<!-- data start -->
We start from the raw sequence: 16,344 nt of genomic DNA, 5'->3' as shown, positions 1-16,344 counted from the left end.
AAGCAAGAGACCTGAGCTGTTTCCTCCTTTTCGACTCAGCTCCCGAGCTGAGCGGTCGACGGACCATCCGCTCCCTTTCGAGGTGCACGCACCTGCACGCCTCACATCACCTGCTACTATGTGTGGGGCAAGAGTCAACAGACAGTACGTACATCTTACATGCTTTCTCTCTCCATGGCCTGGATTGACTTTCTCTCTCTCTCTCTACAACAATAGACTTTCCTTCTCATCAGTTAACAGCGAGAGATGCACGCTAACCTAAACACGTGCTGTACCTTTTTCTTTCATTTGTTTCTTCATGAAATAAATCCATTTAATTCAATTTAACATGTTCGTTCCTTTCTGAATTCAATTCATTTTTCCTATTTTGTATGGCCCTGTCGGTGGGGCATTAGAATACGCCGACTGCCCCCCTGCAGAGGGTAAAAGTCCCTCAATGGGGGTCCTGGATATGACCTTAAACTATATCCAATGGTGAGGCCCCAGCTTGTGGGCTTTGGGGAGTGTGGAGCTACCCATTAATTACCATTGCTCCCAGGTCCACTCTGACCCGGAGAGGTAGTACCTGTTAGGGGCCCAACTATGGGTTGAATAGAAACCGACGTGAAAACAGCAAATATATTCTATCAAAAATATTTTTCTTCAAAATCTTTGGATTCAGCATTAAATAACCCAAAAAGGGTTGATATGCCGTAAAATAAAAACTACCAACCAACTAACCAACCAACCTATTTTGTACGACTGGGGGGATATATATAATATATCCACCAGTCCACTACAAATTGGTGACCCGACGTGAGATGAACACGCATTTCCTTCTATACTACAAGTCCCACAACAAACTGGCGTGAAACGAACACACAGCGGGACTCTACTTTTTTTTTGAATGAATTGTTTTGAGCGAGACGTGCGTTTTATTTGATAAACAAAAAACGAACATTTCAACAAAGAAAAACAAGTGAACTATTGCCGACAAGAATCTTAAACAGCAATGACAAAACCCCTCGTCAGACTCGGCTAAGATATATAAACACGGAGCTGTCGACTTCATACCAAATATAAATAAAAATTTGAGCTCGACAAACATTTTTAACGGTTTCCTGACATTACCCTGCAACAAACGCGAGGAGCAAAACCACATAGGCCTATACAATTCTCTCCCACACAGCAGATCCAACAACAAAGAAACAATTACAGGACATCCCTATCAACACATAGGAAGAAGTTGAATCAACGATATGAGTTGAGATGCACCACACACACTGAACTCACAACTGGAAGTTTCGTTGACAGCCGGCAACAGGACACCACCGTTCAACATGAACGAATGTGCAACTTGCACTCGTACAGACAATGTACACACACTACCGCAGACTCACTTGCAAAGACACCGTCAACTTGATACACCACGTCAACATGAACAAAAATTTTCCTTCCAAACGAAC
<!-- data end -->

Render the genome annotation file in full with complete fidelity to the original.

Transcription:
We start from the raw sequence: 16,344 nt of genomic DNA, 5'->3' as shown, positions 1-16,344 counted from the left end.
AAGCAAGAGACCTGAGCTGTTTCCTCCTTTTCGACTCAGCTCCCGAGCTGAGCGGTCGACGGACCATCCGCTCCCTTTCGAGGTGCACGCACCTGCACGCCTCACATCACCTGCTACTATGTGTGGGGCAAGAGTCAACAGACAGTACGTACATCTTACATGCTTTCTCTCTCCATGGCCTGGATTGACTTTCTCTCTCTCTCTCTACAACAATAGACTTTCCTTCTCATCAGTTAACAGCGAGAGATGCACGCTAACCTAAACACGTGCTGTACCTTTTTCTTTCATTTGTTTCTTCATGAAATAAATCCATTTAATTCAATTTAACATGTTCGTTCCTTTCTGAATTCAATTCATTTTTCCTATTTTGTATGGCCCTGTCGGTGGGGCATTAGAATACGCCGACTGCCCCCCTGCAGAGGGTAAAAGTCCCTCAATGGGGGTCCTGGATATGACCTTAAACTATATCCAATGGTGAGGCCCCAGCTTGTGGGCTTTGGGGAGTGTGGAGCTACCCATTAATTACCATTGCTCCCAGGTCCACTCTGACCCGGAGAGGTAGTACCTGTTAGGGGCCCAACTATGGGTTGAATAGAAACCGACGTGAAAACAGCAAATATATTCTATCAAAAATATTTTTCTTCAAAATCTTTGGATTCAGCATTAAATAACCCAAAAAGGGTTGATATGCCGTAAAATAAAAACTACCAACCAACTAACCAACCAACCTATTTTGTACGACTGGGGGGATATATATAATATATCCACCAGTCCACTACAAATTGGTGACCCGACGTGAGATGAACACGCATTTCCTTCTATACTACAAGTCCCACAACAAACTGGCGTGAAACGAACACACAGCGGGACTCTACTTTTTTTTTGAATGAATTGTTTTGAGCGAGACGTGCGTTTTATTTGATAAACAAAAAACGAACATTTCAACAAAGAAAAACAAGTGAACTATTGCCGACAAGAATCTTAAACAGCAATGACAAAACCCCTCGTCAGACTCGGCTAAGATATATAAACACGGAGCTGTCGACTTCATACCAAATATAAATAAAAATTTGAGCTCGACAAACATTTTTAACGGTTTCCTGACATTACCCTGCAACAAACGCGAGGAGCAAAACCACATAGGCCTATACAATTCTCTCCCACACAGCAGATCCAACAACAAAGAAACAATTACAGGACATCCCTATCAACACATAGGAAGAAGTTGAATCAACGATATGAGTTGAGATGCACCACACACACTGAACTCACAACTGGAAGTTTCGTTGACAGCCGGCAACAGGACACCACCGTTCAACATGAACGAATGTGCAACTTGCACTCGTACAGACAATGTACACACACTACCGCAGACTCACTTGCAAAGACACCGTCAACTTGATACACCACGTCAACATGAACAAAAATTTTCCTTCCAAACGAAC